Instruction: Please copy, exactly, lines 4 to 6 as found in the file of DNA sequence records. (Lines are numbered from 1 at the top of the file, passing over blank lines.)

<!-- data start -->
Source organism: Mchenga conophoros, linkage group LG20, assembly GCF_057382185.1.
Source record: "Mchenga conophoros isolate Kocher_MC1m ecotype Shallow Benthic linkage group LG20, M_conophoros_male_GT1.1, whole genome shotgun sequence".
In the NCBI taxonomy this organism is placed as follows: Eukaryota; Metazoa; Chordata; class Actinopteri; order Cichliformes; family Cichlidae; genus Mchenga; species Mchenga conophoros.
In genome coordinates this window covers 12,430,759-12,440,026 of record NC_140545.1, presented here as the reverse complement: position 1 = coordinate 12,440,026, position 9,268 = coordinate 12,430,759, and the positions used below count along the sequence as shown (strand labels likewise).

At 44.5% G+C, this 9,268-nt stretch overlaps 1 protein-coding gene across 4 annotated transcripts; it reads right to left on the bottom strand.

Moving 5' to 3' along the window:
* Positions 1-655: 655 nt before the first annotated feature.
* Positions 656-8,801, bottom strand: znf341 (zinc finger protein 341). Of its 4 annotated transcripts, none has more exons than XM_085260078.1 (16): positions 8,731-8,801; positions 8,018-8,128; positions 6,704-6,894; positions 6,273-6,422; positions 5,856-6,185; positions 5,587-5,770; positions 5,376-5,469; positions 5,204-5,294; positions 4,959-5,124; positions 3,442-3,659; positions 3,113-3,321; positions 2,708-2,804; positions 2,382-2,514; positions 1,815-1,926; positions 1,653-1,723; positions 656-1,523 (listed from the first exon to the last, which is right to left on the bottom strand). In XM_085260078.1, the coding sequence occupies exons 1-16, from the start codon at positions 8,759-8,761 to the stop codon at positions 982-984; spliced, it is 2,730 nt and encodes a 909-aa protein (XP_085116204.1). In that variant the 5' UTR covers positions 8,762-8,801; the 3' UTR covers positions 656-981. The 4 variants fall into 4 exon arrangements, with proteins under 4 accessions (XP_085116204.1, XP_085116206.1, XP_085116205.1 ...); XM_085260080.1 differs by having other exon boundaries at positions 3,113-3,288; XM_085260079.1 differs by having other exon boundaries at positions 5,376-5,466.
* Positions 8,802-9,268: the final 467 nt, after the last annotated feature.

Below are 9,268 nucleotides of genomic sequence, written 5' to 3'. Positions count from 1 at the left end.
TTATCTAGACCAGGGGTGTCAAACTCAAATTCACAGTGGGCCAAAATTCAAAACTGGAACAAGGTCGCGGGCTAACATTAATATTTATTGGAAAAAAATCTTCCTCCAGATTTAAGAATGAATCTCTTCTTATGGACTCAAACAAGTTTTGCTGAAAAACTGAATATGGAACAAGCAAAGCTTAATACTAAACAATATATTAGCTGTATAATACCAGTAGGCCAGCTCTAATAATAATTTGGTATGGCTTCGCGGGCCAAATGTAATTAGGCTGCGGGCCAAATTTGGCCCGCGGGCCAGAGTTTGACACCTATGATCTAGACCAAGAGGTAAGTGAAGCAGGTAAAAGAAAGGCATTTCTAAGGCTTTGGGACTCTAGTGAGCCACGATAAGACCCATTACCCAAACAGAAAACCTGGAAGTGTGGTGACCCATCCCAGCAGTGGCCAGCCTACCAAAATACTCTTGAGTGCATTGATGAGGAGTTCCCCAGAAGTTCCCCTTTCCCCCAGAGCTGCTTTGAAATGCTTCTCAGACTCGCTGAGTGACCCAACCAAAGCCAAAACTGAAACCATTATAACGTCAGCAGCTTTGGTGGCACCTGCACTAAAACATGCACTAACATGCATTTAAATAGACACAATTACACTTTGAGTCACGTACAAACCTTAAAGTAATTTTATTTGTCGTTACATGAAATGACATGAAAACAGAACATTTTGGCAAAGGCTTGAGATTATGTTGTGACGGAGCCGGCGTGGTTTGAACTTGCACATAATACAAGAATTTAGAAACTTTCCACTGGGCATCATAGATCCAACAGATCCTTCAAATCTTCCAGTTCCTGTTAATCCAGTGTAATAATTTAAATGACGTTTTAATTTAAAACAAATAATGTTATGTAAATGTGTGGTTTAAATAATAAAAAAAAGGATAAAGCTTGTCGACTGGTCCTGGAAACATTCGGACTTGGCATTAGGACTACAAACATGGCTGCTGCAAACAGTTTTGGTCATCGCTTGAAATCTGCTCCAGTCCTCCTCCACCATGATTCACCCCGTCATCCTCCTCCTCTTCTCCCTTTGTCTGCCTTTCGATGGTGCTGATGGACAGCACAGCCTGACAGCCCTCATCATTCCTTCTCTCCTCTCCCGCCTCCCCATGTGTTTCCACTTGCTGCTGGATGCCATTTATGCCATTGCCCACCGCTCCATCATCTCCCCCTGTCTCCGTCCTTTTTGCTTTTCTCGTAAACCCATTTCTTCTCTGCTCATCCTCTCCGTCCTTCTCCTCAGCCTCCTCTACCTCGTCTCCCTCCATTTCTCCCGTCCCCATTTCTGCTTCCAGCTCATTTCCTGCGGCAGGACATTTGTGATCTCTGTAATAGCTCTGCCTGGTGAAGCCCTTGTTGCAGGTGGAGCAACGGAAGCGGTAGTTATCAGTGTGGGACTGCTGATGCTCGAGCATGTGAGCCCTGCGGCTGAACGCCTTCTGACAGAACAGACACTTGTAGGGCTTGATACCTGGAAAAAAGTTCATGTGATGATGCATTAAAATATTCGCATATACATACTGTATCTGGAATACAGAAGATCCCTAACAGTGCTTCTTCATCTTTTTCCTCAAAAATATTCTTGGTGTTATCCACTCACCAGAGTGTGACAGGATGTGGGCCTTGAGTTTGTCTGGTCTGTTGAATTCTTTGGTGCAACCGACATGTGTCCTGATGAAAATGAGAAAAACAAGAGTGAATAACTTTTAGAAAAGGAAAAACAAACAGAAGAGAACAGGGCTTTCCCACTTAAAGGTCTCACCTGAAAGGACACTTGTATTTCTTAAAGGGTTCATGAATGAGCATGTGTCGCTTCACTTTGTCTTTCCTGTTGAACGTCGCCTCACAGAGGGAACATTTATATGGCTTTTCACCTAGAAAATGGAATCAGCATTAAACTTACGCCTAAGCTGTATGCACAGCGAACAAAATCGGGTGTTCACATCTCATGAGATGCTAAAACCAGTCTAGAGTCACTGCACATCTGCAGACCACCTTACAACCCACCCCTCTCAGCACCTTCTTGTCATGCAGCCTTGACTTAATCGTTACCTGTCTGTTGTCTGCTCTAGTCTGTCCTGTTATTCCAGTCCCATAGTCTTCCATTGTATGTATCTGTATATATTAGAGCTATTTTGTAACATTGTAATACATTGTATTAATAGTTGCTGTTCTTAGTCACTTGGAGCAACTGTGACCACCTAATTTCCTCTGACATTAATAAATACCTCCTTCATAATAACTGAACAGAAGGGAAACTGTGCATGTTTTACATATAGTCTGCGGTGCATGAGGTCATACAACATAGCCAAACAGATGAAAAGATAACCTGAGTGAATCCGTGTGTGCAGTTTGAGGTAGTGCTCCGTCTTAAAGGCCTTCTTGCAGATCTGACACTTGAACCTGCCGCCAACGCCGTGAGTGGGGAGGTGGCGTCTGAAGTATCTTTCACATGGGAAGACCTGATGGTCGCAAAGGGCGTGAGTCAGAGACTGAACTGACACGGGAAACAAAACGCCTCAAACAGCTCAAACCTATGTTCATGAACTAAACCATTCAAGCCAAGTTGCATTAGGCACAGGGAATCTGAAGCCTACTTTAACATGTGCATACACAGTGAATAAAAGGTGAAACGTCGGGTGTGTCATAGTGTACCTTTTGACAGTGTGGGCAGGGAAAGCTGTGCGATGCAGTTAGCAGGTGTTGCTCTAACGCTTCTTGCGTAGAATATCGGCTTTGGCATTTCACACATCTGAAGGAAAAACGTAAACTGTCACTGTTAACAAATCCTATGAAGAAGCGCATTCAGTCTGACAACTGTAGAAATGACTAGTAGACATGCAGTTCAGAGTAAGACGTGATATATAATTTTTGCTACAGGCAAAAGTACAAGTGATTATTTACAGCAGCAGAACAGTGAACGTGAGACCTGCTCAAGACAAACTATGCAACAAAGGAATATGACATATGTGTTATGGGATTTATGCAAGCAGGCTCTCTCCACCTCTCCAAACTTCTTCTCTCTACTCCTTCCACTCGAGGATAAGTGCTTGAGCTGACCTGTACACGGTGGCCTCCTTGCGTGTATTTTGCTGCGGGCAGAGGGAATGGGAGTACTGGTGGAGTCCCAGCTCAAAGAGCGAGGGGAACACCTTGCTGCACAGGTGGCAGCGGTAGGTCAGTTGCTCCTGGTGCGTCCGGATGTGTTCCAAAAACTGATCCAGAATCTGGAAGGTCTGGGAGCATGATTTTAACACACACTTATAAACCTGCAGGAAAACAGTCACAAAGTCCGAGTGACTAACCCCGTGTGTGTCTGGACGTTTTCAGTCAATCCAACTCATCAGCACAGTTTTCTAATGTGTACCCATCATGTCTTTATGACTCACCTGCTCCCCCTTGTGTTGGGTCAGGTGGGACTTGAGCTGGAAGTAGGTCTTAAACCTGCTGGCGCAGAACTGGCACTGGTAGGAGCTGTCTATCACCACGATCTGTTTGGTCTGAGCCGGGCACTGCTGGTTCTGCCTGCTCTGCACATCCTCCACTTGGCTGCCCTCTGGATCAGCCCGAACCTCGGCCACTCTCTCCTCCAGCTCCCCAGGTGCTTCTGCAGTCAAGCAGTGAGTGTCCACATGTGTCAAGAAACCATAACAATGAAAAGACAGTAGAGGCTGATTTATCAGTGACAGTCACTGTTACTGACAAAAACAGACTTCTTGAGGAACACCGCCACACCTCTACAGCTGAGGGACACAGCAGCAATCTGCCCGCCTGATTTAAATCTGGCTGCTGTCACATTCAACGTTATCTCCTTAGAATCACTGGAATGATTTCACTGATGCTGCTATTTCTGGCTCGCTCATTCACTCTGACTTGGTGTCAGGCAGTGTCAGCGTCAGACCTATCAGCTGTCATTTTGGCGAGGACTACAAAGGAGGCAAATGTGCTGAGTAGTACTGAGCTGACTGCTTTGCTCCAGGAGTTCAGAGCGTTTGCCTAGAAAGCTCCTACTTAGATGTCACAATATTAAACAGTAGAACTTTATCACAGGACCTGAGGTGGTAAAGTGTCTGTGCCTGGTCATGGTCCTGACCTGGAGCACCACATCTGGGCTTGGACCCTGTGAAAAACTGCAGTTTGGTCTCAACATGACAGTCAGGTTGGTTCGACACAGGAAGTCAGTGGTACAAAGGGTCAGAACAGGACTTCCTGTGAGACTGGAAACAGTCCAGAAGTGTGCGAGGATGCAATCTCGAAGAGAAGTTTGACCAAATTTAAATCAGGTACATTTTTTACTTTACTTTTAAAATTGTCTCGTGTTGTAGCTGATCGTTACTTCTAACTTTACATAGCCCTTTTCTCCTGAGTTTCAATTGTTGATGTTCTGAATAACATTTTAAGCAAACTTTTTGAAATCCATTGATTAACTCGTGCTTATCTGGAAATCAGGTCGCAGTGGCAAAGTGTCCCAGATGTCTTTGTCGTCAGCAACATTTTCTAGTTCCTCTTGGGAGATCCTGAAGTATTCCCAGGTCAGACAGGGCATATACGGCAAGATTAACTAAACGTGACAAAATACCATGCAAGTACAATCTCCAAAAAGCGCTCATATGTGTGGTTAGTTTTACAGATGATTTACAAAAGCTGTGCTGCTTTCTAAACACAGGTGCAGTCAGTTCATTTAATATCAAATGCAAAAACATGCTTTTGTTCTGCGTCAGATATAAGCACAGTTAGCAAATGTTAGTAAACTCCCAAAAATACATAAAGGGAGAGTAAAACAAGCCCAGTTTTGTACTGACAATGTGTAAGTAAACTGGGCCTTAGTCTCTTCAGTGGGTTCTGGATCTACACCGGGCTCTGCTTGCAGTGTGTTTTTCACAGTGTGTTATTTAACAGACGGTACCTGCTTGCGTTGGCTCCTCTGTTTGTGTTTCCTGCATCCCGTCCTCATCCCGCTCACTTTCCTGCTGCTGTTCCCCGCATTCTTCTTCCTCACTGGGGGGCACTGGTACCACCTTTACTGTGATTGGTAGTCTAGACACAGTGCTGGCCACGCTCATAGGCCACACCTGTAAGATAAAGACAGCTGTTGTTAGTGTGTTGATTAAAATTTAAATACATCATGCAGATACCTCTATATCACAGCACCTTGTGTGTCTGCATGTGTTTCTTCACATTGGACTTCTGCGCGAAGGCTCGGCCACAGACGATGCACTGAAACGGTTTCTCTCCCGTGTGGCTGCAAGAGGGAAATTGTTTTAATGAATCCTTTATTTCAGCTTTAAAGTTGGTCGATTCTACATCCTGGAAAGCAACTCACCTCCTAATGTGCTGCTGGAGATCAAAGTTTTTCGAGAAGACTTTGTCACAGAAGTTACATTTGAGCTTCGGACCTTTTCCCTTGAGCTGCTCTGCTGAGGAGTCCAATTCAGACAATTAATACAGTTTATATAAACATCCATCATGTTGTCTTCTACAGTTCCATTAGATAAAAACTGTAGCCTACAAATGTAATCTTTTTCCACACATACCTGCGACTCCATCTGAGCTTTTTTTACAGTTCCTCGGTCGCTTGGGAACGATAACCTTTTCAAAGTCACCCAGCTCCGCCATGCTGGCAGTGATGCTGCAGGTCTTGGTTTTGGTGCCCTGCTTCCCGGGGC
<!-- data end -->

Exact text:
In genome coordinates this window covers 12,430,759-12,440,026 of record NC_140545.1, presented here as the reverse complement: position 1 = coordinate 12,440,026, position 9,268 = coordinate 12,430,759, and the positions used below count along the sequence as shown (strand labels likewise).

At 44.5% G+C, this 9,268-nt stretch overlaps 1 protein-coding gene across 4 annotated transcripts; it reads right to left on the bottom strand.

Moving 5' to 3' along the window: